The plant would represent a development of the Silex technology developed in Australia and licensed by GE–Hitachi. That firm founded a venture called Global Laser Enrichment (GLE), in which Canadian uranium producer Cameco subsequently took a 24% stake.
GE-Hitachi announced today that the environmental portion of a combined construction and operating license (COL) application had been submitted to the Nuclear Regulatory Commission (NRC). The company said the NRC had approved the early submission on 13 January on grounds of greater efficiency. The licensing process is expected to take about 30 months, with the [sic] much of the time being devoted to the environmental report. The remainder of the COL is set for submission in June this year.
GLE has been preparing a test enrichment loop based on the Silex laser technology since mid-2008, with the intention of demonstrating the commercial feasibility of the technology and advancing the design of the nece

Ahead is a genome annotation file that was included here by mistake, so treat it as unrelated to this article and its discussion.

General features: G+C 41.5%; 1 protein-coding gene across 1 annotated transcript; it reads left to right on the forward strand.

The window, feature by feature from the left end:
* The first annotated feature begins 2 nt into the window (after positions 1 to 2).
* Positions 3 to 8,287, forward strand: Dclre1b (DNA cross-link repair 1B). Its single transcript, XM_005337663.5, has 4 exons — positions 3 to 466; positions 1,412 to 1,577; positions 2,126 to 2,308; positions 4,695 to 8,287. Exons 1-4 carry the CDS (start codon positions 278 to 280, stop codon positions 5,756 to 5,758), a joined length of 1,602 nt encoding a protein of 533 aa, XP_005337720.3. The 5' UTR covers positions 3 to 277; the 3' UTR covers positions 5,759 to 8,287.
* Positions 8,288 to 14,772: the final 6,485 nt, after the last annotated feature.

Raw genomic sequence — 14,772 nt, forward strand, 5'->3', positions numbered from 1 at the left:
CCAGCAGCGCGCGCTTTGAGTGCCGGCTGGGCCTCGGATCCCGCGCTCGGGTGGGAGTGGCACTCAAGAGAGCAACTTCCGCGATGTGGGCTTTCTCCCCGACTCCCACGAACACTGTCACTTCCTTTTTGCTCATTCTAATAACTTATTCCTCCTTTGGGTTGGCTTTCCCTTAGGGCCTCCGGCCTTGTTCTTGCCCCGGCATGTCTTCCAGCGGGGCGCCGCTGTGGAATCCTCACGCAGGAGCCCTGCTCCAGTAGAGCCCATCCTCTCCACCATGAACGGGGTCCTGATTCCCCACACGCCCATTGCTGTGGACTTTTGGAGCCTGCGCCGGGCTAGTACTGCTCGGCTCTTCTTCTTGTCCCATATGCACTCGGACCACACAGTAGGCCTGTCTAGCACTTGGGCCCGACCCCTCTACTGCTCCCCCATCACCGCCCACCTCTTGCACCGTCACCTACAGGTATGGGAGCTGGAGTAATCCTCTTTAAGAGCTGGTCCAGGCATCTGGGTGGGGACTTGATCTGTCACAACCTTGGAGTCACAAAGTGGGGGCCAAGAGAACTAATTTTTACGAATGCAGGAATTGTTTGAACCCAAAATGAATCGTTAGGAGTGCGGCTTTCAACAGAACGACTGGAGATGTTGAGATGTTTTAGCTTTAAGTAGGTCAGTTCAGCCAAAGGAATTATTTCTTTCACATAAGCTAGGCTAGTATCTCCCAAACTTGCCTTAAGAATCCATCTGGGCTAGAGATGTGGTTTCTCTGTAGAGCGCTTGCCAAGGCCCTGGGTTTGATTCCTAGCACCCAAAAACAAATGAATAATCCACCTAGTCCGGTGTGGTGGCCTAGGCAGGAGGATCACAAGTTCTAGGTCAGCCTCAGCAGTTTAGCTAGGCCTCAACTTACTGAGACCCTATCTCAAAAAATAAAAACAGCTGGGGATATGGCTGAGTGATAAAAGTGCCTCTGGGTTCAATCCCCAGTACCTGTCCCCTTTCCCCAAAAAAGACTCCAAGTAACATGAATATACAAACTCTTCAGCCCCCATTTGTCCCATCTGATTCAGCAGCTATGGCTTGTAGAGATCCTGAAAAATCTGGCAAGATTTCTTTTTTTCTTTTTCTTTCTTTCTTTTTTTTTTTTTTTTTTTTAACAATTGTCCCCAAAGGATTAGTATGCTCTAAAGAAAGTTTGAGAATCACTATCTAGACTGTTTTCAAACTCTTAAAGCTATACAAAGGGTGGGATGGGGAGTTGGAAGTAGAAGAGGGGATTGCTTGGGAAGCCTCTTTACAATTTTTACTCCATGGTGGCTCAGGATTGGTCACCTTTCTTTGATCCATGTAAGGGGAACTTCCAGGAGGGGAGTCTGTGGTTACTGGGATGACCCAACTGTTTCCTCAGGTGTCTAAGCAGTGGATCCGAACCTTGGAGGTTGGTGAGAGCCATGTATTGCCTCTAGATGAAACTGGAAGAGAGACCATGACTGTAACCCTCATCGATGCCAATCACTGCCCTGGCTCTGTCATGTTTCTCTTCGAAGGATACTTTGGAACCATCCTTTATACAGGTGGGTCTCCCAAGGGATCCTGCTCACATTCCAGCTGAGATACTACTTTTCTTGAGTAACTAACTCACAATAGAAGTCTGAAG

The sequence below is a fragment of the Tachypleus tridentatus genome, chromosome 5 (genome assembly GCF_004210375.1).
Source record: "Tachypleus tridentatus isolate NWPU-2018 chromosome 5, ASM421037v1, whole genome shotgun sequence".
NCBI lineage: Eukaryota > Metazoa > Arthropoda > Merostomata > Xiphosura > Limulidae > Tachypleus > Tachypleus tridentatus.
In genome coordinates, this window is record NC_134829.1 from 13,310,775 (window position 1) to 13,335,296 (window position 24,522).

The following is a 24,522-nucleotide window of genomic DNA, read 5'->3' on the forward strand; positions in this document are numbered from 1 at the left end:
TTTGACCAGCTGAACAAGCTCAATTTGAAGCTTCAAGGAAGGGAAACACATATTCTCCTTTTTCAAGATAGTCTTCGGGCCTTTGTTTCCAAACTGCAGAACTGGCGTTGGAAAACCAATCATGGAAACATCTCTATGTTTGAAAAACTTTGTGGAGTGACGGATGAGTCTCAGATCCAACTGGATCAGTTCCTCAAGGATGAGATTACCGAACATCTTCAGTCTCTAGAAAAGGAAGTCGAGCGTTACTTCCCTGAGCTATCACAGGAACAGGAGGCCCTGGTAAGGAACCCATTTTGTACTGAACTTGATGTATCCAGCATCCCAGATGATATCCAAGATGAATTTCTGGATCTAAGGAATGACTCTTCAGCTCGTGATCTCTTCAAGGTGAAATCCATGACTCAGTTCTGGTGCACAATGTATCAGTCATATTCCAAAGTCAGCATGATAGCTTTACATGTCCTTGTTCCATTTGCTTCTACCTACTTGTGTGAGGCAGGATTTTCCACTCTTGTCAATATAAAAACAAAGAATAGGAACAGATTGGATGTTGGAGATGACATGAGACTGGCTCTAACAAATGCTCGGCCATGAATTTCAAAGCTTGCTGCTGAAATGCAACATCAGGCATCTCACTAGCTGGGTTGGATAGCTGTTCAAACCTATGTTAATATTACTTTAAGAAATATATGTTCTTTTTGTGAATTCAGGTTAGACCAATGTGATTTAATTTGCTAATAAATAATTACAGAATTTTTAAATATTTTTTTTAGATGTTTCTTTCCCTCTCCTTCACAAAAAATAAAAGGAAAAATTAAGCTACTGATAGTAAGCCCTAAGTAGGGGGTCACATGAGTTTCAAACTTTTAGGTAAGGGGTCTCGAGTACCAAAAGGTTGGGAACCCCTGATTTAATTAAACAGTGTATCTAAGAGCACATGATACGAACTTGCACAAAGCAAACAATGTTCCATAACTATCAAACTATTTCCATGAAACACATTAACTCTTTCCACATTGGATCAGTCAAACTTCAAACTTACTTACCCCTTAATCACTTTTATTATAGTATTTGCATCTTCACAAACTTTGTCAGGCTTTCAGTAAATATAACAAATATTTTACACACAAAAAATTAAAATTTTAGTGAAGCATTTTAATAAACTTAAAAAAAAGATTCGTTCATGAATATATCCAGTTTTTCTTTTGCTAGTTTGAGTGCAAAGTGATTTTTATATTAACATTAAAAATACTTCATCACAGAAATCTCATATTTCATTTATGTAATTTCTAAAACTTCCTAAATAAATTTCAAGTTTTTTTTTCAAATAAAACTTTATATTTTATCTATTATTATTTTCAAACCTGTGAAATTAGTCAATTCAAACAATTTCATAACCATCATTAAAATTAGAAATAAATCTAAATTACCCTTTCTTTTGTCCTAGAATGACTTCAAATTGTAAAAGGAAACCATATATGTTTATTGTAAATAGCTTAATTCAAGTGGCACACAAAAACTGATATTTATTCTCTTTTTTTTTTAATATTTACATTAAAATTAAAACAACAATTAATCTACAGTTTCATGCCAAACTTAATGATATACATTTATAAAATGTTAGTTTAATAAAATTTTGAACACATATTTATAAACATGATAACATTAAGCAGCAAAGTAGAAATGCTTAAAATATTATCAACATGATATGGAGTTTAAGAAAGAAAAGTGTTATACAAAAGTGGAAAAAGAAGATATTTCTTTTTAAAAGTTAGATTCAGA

ssary equipment, buildings and processes.
“Major components have been designed and are in the process of being manufactured and delivered for installation,” said GE-Hitachi.
GLE said it intends to use its learning from the test loop to make a decision this year on whether to build a full-scale plant, but the early submission of part of the COL indicates a great confidence in the project.
Should GLE go ahead with a full-scale laser enrichment plant, it would be sited alongside GE-Hitachi’s headquarters at Wilmington in the US state of North Carolina. The capacity of the plant would be between 3.5 million and 6 million separative work units (SWU). It would be one of a handful of new enrichment facilities in the USA, but the only one in the world to use laser excitation to separate uranium-235 from the marginally heavier uranium-238. Other new facilities use centrifuges, while older facilities use a diffusion process.
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